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Marriage Rescue: Overcoming ten deadly sins in failing relationships.

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Choosing Mr. Right

 

Some women find it difficult finding Mr. Right. They may be jumping into the relationship too quickly.  These strategies may save a lot of disappointment and hurt:

 

Determine if this should even get started:

For whatever reason, men of limited virtue seem to have radar for vulnerable women. So the first question is, ďAre you singleĒ. If not, donít even bother to ask anything else, just run. Developing rapport with a married man or a man living with another woman is just asking for trouble.

 

Find out if he is still licking old wounds:

If the fellow is separated, find out how long the separation has been. If too short, he may still be carrying a torch for the other woman. Not long enough and he may not have looked at himself to figure out his own contribution to the demise. Somewhere in the middle and he may just be sexually hungry. In any event, it can take six months to well over a year to get past a prior relationship and be ready for another. Be careful not to be his transitional relationship or just the answer to his pent up sexual frustration. These relationships tend not to last.

 

Take a drinking inventory:

The more the booze, the greater likelihood of problems. Ask him how much he drinks. You arenít looking for his assessment of his drinking, but actual numbers. So, if he says he is a social drinker, ask him how often he socializes, with whom and how many alcoholic beverages per occasion. More than six drinks a week or more than 4 per occasion and the risk of problems begin to escalate. It would be wise to take a pass. As for drugs, totally out of the question.

 

Check out his respect for you:

Assuming the fellow is unattached, not licking old wounds, and not drinking more than a little, start slow and get to know him. Emotional attachment clouds rational judgement, so use your head before your heart. As you get to know each other through dating, make your own preferences known. See if you share in decisions and if your input is accepted and valued. If decision-making is all one-sided there is a big clue that you do not have a voice in the relationship. Further, if values and goals are different or if there are behaviours at issue, discuss them. If they cannot be resolved now, sex, marriage, cohabiting or having children will not make them any better. You might be better off leaving now and starting the process again.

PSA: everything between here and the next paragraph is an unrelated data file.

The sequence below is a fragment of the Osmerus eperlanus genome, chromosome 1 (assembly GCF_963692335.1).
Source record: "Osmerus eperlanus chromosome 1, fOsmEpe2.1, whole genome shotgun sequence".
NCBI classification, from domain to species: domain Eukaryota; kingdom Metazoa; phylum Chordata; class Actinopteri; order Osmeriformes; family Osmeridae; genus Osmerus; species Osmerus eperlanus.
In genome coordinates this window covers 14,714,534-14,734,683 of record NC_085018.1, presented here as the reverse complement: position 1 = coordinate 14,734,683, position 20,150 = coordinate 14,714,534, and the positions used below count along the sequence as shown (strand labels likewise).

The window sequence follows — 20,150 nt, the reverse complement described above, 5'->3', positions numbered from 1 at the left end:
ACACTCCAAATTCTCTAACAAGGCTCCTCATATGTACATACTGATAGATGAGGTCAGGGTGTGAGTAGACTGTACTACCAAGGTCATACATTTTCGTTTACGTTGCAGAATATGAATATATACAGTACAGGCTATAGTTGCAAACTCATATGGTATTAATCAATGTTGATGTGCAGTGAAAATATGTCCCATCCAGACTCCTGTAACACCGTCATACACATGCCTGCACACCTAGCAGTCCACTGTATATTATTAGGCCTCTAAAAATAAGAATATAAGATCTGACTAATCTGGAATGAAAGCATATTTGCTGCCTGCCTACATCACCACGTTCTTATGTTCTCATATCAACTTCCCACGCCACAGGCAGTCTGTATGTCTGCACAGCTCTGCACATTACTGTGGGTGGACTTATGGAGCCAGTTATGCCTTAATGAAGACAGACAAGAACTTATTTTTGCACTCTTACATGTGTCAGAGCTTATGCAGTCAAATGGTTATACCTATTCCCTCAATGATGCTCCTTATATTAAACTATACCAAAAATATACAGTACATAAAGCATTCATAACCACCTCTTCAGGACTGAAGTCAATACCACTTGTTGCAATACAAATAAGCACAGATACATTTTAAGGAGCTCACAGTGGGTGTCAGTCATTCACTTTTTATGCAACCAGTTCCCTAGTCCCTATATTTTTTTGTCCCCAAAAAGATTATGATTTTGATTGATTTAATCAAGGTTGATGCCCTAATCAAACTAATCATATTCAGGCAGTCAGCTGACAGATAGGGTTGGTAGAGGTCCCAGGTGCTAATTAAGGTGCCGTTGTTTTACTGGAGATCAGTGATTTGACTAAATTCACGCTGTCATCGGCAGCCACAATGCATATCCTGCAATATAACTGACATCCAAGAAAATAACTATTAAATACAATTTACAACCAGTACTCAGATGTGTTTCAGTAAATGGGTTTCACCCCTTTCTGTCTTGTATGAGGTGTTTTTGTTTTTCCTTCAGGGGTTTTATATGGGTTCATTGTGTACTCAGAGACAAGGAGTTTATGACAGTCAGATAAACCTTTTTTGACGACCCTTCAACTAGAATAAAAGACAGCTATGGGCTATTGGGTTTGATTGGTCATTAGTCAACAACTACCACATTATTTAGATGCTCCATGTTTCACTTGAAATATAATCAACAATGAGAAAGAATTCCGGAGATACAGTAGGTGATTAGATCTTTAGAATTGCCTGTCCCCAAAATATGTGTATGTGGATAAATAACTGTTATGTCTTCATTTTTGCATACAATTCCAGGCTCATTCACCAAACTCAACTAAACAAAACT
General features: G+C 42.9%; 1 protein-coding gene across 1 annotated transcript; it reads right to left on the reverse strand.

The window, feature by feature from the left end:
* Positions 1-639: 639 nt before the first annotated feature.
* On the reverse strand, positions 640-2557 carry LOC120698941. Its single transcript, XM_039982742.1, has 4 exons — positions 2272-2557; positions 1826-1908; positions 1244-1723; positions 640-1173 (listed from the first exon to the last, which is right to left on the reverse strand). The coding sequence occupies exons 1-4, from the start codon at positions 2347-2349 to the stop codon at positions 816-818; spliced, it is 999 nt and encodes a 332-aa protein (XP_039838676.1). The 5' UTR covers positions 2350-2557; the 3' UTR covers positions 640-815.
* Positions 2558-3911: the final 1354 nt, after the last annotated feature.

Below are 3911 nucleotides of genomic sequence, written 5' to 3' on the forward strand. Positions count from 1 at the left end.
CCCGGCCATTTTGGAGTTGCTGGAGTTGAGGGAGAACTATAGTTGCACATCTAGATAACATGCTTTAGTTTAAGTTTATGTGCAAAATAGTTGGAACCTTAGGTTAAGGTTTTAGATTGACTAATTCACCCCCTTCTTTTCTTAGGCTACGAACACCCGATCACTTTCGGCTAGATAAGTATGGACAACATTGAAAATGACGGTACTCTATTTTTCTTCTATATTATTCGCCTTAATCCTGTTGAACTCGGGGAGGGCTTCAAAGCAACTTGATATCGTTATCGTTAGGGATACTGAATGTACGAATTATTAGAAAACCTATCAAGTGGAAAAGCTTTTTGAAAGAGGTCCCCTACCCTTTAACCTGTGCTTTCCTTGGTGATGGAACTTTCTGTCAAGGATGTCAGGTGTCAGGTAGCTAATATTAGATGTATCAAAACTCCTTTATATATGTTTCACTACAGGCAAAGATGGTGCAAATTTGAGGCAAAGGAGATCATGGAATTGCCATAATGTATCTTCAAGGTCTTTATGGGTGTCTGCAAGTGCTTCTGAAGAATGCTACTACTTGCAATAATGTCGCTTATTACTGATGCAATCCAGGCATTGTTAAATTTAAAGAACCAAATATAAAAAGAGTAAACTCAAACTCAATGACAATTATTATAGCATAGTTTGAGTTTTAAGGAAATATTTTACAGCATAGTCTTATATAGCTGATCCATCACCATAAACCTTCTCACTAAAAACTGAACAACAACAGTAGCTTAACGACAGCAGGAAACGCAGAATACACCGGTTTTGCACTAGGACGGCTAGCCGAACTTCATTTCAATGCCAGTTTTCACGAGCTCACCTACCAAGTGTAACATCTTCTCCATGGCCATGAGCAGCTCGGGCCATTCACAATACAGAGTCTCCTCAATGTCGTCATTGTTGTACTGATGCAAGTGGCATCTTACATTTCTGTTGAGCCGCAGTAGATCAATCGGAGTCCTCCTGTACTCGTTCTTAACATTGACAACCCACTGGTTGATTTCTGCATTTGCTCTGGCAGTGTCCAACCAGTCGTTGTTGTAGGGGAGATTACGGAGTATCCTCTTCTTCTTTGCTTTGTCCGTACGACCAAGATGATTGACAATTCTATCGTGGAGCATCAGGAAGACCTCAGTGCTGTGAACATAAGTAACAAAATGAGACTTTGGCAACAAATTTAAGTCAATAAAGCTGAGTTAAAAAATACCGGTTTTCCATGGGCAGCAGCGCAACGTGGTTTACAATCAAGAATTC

Put your health first:

If indeed you are ready for sex, the fellow must wear a condom. There simply is no other device that can reduce the risk of getting a sexually transmitted disease. While you are at it, practice another form of contraception at the same time. No one contraceptive is 100% foolproof. Combining a contraceptive with a condom will greatly reduce the risk of both contraception and STDs. If the fellow refuses to wear a condom or one is not available, then no intercourse. If the fellow objects, he is telling you that your health is secondary to his sexual gratification. This is not the basis of a caring relationship and signals an exit point.

 

Continue to get to know each other:

If you have gotten this far and now think this relationship has substance, continue to court for at least a year before cohabiting or marriage. People are often on their best behaviour in the beginning of relationships. A period of courtship allows the couple to get comfortable with each other such that their true self emerges. See if you like him then. If so, then consider formalizing your relationship.

 

Just like it takes time and effort to churn milk into butter, it takes time to determine the goodness of fit in relationships. Slow the process down and take the above strategies as steps along the way. The goal is a stable, healthy and sustainable relationship to truly meet your needs rather than a quick jump into the pool, holding your nose, hoping the water isnít polluted. Finding Mr. Right requires choices.

 

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Gary Direnfeld, MSW, RSW
(905) 628-4847  

gary@yoursocialworker.com

www.yoursocialworker.com 
 
Gary Direnfeld is a social worker in private practice. Courts in Ontario, Canada, consider Gary an expert on child development, parent-child relations, marital and family therapy, custody and access recommendations, social work and an expert for the purpose of giving a critique on a Section 112 (social work) report.

 

Call Gary for your next conference and for expert opinion on family matters. Services include counselling, mediation, assessment, assessment critiques and workshops.

 

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